Now, its drought politics
The opposition in Maharashtra did not have any hard-hitting issues at hand, but now it has one that directly appeals to the masses - water supply
'Any party that takes credit for the rain must not be surprised if its opponents blame it for the drought' - Dwight Morrow. Faced with the stark reality of drought and innumerable challenges in managing the natural calamity in an election year, the Bharatiya Janata Party (BJP) should realise the seriousness of the former American politician's famous quote.
This year's drought is difficult and different from previous ones, because it is spread across the state's 26 districts. The drought we faced previously was restricted to chronically-hit pockets in Marathwada and western Maharashtra. 2013's drought had placed the then chief minister Prithviraj Chavan in a tricky situation because of allegations of scams and mismanagement. Incumbent CM Devendra Fadnavis should be subjected to similar scrutiny if anything goes wrong in mitigating the drought situation.
The opposition in Maharashtra did not have any hard-hitting issues at hand, but now it has one that directly appeals to the masses. It isn't the rural population alone that bears the brunt, but a severe drought also impacts the urban population which, with all its liquidity, may buy anything except an uninterrupted tap water supply when the resources dry up. Remember scarcity-hit Latur where the water trains were taken four years ago? Remember water cuts in Mumbai?
The declaration of drought came on a day the Fadnavis government completed four years. This time round, villages and semi-urban areas in the 26 districts should see their problems escalating after winter, because water levels are drying up in October-November itself. The situation in the first half of next year is likely to be grave. The drought should be one of the poll planks in the hinterland, where the BJP and Fadnavis will be under immense pressure to meet demands.
Worse than ever?
A friend from Marathwada said it is so dry out there that very soon the trees will start bribing the dogs. Deficient rainfall has affected the dam storage and local capacity created under state's flagship Jalyukta Shivar Abhiyan. Crops stand damaged, ground water index is at its lowest and cattle fodder has vanished; thus affecting the rural economy badly. Migration to cities has started. This Diwali will be devoid of happiness for crores of families.
Almost half of all tehsils in Maharashtra are drought affected - 112 tehsils face severe drought conditions, which means more than 60% of the local crops have been damaged, while the remaining 39 tehsils face moderate drought, where crop damage is more than 33.5%.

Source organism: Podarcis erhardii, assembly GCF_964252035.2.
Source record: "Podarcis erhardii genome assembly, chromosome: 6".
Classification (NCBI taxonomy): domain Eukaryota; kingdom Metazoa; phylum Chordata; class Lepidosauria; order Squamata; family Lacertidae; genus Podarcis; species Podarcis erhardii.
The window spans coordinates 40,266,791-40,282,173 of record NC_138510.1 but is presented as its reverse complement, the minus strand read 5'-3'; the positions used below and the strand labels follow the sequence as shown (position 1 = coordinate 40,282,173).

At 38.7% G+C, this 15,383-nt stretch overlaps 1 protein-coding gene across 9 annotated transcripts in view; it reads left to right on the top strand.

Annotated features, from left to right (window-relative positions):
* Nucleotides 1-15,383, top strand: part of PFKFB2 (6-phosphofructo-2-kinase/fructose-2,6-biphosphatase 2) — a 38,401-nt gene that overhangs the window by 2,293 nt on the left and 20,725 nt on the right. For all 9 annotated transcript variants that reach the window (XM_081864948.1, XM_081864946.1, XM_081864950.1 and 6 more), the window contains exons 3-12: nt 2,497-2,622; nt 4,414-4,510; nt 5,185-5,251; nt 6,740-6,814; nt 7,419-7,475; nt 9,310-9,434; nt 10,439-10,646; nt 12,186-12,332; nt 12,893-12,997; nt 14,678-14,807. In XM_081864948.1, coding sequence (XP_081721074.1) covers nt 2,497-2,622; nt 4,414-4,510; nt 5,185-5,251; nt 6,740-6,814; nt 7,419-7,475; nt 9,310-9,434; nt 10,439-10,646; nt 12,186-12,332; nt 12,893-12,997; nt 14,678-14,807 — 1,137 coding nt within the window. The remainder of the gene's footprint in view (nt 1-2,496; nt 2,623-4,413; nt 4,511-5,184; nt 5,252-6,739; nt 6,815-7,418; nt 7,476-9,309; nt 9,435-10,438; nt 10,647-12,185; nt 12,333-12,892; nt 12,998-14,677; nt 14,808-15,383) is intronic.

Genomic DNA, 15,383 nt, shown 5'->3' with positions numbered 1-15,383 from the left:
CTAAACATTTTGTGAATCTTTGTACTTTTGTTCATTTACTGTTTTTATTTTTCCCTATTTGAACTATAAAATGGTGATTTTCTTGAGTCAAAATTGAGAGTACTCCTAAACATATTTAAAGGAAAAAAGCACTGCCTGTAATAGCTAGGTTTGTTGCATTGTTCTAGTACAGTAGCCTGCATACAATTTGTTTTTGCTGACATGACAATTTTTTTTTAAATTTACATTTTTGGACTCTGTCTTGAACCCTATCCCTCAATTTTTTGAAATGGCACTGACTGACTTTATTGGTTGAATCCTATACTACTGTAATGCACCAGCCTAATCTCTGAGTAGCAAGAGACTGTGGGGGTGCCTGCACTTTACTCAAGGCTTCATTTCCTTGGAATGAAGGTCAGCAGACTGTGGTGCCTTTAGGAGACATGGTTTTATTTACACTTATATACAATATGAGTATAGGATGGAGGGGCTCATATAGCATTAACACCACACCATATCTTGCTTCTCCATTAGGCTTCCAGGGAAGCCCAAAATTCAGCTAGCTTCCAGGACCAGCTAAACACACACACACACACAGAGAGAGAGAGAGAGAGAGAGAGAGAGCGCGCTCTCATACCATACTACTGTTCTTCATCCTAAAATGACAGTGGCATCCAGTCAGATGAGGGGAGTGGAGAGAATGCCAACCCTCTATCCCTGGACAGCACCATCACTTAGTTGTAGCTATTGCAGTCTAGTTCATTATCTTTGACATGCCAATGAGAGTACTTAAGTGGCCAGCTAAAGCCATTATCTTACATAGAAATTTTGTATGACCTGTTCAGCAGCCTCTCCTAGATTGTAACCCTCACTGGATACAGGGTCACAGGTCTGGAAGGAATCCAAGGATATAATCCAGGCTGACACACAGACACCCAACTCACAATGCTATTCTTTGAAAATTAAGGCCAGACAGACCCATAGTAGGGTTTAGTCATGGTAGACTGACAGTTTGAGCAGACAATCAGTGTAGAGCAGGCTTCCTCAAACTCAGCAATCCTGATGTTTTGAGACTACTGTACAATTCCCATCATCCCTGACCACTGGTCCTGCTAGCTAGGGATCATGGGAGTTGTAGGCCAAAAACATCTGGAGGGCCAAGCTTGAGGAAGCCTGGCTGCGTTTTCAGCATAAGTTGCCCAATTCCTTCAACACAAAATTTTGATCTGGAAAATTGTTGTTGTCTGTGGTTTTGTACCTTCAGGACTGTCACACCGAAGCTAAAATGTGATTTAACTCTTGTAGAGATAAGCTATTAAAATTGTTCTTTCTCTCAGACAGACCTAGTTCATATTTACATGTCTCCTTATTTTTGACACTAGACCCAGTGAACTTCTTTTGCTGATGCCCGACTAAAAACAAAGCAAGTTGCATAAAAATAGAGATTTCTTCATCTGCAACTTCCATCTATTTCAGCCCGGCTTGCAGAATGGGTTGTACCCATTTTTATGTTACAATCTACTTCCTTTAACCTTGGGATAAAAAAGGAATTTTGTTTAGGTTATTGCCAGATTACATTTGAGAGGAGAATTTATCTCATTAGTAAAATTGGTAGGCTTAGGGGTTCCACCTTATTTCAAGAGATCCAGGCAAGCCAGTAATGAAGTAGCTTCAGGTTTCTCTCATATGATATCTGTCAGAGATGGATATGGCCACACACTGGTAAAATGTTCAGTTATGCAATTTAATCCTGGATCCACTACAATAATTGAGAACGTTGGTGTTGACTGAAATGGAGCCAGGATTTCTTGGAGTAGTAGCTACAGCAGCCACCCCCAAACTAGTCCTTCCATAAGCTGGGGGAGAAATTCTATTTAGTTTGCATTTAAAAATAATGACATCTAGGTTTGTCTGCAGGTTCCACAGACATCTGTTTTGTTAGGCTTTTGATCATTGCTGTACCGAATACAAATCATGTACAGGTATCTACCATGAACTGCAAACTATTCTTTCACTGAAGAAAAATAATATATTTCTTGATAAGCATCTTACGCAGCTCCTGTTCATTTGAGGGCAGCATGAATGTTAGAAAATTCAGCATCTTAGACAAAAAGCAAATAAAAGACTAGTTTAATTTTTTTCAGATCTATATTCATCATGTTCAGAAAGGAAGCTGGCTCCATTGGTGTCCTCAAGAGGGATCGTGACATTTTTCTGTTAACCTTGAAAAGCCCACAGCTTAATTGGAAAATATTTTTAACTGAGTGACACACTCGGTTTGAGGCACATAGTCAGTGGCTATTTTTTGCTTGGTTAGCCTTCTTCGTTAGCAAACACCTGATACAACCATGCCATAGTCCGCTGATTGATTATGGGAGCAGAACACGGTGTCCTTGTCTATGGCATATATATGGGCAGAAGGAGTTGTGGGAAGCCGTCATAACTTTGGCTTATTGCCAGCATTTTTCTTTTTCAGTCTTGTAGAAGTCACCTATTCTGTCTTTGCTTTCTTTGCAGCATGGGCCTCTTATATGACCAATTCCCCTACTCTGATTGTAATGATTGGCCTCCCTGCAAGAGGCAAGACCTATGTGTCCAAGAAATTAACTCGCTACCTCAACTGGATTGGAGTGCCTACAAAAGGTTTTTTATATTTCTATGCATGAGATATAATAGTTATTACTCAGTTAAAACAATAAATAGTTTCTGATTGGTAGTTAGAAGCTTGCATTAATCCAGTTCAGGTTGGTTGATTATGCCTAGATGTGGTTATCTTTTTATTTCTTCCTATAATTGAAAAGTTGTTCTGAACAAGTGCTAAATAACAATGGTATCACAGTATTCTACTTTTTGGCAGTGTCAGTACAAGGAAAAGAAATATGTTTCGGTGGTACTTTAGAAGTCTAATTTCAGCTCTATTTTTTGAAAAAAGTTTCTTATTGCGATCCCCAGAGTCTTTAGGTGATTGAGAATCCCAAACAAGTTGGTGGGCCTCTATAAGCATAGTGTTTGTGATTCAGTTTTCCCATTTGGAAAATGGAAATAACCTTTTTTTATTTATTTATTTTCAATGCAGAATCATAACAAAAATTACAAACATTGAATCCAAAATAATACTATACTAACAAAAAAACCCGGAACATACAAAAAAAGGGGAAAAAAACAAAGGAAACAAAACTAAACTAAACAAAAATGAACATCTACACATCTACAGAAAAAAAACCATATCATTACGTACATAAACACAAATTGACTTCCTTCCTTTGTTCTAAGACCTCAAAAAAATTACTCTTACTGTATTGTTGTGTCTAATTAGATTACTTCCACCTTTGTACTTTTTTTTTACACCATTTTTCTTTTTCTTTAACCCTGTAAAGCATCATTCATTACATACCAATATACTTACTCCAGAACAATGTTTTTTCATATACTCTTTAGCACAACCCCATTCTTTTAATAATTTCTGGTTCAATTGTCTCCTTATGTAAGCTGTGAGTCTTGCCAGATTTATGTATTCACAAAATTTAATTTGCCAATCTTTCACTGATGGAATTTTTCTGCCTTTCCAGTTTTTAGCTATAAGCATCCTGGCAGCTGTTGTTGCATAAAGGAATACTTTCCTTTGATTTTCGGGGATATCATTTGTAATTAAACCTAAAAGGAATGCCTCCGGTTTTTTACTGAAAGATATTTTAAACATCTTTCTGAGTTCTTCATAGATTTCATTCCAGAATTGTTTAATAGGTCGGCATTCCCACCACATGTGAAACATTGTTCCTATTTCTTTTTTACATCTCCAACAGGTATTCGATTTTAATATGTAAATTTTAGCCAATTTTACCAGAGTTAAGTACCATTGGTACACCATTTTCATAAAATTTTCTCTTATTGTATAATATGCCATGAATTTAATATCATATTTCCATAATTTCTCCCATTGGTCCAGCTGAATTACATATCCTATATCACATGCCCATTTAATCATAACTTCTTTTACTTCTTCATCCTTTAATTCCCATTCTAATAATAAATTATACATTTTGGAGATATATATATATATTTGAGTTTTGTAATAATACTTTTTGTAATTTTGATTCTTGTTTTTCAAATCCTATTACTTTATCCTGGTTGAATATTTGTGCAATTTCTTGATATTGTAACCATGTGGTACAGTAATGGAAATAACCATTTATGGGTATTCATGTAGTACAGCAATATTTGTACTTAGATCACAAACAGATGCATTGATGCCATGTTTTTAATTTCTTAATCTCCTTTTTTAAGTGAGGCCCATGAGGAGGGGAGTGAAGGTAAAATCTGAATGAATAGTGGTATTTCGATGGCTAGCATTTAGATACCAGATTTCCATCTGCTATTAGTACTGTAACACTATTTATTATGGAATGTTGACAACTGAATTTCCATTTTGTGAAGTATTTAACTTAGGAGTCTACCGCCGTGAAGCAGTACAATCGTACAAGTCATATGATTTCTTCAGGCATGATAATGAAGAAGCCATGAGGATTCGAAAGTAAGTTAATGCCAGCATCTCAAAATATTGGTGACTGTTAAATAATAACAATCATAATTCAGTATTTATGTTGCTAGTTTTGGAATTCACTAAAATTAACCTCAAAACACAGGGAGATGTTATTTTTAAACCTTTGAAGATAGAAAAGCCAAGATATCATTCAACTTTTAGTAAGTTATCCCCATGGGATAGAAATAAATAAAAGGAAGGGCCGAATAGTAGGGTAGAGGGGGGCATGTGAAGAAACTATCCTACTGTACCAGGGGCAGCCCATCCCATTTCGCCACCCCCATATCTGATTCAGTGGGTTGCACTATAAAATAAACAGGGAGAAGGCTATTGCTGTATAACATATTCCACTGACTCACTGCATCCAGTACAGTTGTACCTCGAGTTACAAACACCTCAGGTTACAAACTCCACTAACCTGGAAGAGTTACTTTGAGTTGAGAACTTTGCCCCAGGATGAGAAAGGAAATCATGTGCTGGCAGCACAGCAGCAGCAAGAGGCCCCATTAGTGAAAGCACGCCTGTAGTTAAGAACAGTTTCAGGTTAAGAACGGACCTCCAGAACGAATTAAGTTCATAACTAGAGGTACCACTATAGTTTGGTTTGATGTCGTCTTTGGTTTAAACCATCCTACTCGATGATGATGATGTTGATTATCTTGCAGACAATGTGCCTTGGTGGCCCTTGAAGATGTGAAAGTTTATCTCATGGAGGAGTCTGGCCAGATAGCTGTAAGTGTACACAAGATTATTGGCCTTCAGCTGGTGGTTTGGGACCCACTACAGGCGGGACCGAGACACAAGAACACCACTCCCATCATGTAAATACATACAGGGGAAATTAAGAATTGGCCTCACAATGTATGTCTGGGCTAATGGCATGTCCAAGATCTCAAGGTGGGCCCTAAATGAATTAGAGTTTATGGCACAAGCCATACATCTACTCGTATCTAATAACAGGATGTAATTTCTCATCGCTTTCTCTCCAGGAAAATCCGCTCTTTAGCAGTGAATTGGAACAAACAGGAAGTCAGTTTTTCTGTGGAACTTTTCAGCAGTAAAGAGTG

Maharashtra is the country's biggest sugar and pulses producer and second biggest producer of cotton and soybean. The state is the country's biggest economy, accounting for more than a tenth of India's GDP. During the 2012-13 drought, it was said the situation was more severe than 1972's famine. The Congress-NCP, which was in power then, says the current condition is no different.
To mitigate the drought, some measures such as exemptions in land revenue, a 33.5% concession on electricity bills of agriculture pumps, waiving exam fees of school and college students would be taken up promptly. Water tanker supply will increased to affected areas and animal shelters will be built. However, it is not known yet if the state would come up with another crop loan waiver scheme, even as the one declared last year is still being implemented. The sops should largely depend on financial assistance from the Modi government, which goes to polls in 2019. The Modi cabinet is expected to be charitable towards the state that elects 48 MPs, the second highest after Uttar Pradesh.
Ugly water wars
Constitutionally, no region and no person or group of persons can claim ownership of water resources. Maharashtra's irrigation is heavily loaded in favour of specific regions. Traditionally, less influential regions were deprived of planning and capital investment for water storage facilities. Even the legal remedy is not heeded by people who have enough water for themselves, but won't release it for needy people downstream.
Politicians in Ahmednagar and Nashik districts and Marathwada play the game every time the need arises. Fast drying up, the Jayakwadi reservoir near Aurangabad needed water from the dams in Nashik and Ahmednagar, but all-party politicians upstream created a furore and approached the court to stall the release of water. The court dismissed the plea. And yet the dams mismanaged the outflow, wasting a much-needed commodity. It smacked of ulterior selfish motives that shouldn't go unnoticed by the drought managers in Mantralaya.
Dharmendra Jore is political editor, mid-day. He tweets @dharmendrajore Send your feedback to email@example.com
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